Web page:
WITH SEVERE ABDOMINAL PAIN AND VOMITING at 14 weeks’ gestation, a 30-year-old woman was brought by ambulance to the hospital. After initial evaluation did not reveal a cause of her symptoms, she was transferred to the antepartum unit for observation.
The mother developed hypotension and a diagnosis of septic shock was made. Fetal cardiac activity ceased and the woman developed intestinal ischemia. She underwent an intestinal transplant several months later.
PATIENT’S CLAIM Both treating physicians and the nursing staff failed to react to her intermittently low blood pressure, and failed to diagnose or treat septic shock in a timely manner.
DEFENDANTS’ DEFENSE The patient was properly monitored and treated.
VERDICT A $11,500,000 Illinois verdict was returned against the hospital. A defense verdict was returned for both physicians.
Lethal outcome of ovarian cystectomy
A WOMAN IN HER 40s underwent ovarian cystectomy. During surgery, her gynecologist encountered dense adhesions that required bowel dissection. Later, the woman complained of severe abdominal pain, despite taking pain medication. A second gynecologist ordered an abdominal scan that showed fluid and possible bowel obstruction. Hospital staff ruled out pulmonary embolism. When her blood pressure dropped to dangerous levels, a surgeon recommended surgery. Preoperative testing found punctures in both large and small intestines. Before she could be given anesthesia, the woman suffered cardiac arrest, and was placed on a ventilator. The family asked that the ventilator be removed after three days, and she died.
ESTATE’S CLAIM The hospital staff and gynecologists were negligent in not ruling out bowel perforation as soon as the woman complained of severe abdominal pain after surgery.
DEFENDANTS’ DEFENSE Bowel perforation is a known complication of the surgery. There was no negligence; it was a complicated problem and the staff had progressively attempted to rule out various postsurgical issues.
VERDICT A $2.5 million Illinois settlement was reached.
Mother’s herpes infection transmitted in childbirth
A BABY BECAME ILL WITHIN 3 DAYS of birth and died several weeks later from a herpes virus infection. The mother had complained of burning pain during the office visits prior to delivery, and during labor and delivery.
PATIENT’S CLAIM Additional testing should have been performed when the mother complained of symptoms prior to birth. The child contracted the herpes virus during vaginal delivery; proper and timely diagnosis would have resulted in a cesarean delivery. The mother denied having sexual partners during her pregnancy.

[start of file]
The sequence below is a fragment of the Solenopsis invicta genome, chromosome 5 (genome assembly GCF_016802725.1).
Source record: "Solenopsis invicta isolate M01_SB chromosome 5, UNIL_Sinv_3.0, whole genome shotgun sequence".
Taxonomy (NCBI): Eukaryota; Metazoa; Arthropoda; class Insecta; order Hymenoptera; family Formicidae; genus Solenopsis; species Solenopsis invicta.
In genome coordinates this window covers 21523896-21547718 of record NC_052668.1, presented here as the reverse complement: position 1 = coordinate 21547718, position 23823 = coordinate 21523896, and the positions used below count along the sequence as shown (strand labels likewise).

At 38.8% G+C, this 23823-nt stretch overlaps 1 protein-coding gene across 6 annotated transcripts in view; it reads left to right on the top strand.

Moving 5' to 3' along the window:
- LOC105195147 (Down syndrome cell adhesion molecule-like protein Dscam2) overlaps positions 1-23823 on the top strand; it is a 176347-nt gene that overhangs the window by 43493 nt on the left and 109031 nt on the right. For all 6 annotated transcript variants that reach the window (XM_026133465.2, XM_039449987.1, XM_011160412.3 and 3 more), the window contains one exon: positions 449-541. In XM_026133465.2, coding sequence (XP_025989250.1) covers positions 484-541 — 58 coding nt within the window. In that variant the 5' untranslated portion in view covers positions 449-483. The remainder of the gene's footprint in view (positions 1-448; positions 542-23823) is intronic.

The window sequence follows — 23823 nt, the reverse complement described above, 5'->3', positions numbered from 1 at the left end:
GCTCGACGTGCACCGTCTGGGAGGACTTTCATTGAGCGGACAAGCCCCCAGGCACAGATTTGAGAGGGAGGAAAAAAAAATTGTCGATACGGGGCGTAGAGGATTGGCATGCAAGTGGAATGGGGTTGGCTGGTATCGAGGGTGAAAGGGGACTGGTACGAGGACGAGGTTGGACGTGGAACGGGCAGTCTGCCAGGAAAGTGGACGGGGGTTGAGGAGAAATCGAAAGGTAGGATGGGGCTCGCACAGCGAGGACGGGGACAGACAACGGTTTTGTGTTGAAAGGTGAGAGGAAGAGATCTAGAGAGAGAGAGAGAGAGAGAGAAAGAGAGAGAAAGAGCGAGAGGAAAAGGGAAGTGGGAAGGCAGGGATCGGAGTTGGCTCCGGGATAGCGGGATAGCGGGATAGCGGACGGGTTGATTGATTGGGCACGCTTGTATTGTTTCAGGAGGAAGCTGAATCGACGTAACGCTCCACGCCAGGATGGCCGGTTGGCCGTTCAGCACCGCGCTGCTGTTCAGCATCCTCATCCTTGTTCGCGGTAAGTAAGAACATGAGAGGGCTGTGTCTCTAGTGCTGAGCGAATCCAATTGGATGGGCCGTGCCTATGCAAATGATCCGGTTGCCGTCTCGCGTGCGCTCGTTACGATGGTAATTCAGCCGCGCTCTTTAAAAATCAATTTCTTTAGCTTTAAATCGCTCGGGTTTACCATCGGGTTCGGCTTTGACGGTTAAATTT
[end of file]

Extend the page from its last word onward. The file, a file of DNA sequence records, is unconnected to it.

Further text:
PHYSICIAN’S DEFENSE Negative results of a Herpes Select Test 6 months before birth made follow-up testing unnecessary. She must have contracted the disease after testing had been performed. She had no symptoms that made the viral disease diagnosable at delivery. The child’s symptoms suggested transplacental transmission of herpes; a cesarean delivery would not have changed the outcome.
VERDICT A Nevada defense verdict was returned.
Home birth emergency
DURING A HOME BIRTH managed by a midwife, the baby was born after the mother pushed for 2 hours and 47 minutes. The child suffered brain damage.
PATIENT’S CLAIM The midwife was negligent in failing to send the mother to the nearest hospital after she had been pushing for 2 hours. The dangers associated with the lack of fetal heart rate monitoring had never been explained to them.
DEFENDANT’S DEFENSE The parents agreed to a home birth without use of fetal heart rate monitoring. They signed a detailed consent form, which advised them that emergencies could occur during delivery, and that the level and type of care would be less than at a hospital.
VERDICT A $1.9 million New Jersey settlement was reached.
APAS causes heart attack; fetal demise
7 MONTHS INTO HER FIRST PREGNANCY, a woman in her 20s suffered intrauterine fetal demise. A perinatologist determined that the mother has antiphospholipid syndrome (APAS), an immune system disorder that can cause excessive blood clotting, premature miscarriage, and heart attack. Although the perinatologist and Dr. A, the woman’s Family Practitioner (FP), received the report, neither told the woman.
When 6-weeks’ pregnant with a second child, the woman awoke with severe, crushing chest pain. Dr. B saw her in the emergency department, but did not order an ECG or cardiac enzyme blood test. After 7.5 hours, Dr. B diagnosed morning sickness or indigestion, or both, and was ready to discharge her. However, the woman, still in intense pain, expressed concern for her fetus. Dr. B sent her to another hospital 2 hours away.
Upon arrival, her chest pain had diminished but she reported radiating back and neck pain. Although the hospital’s protocol required ECG within 10 minutes of presentation with chest pain, no ECG was performed. A diagnosis of “gall bladder problems” was made.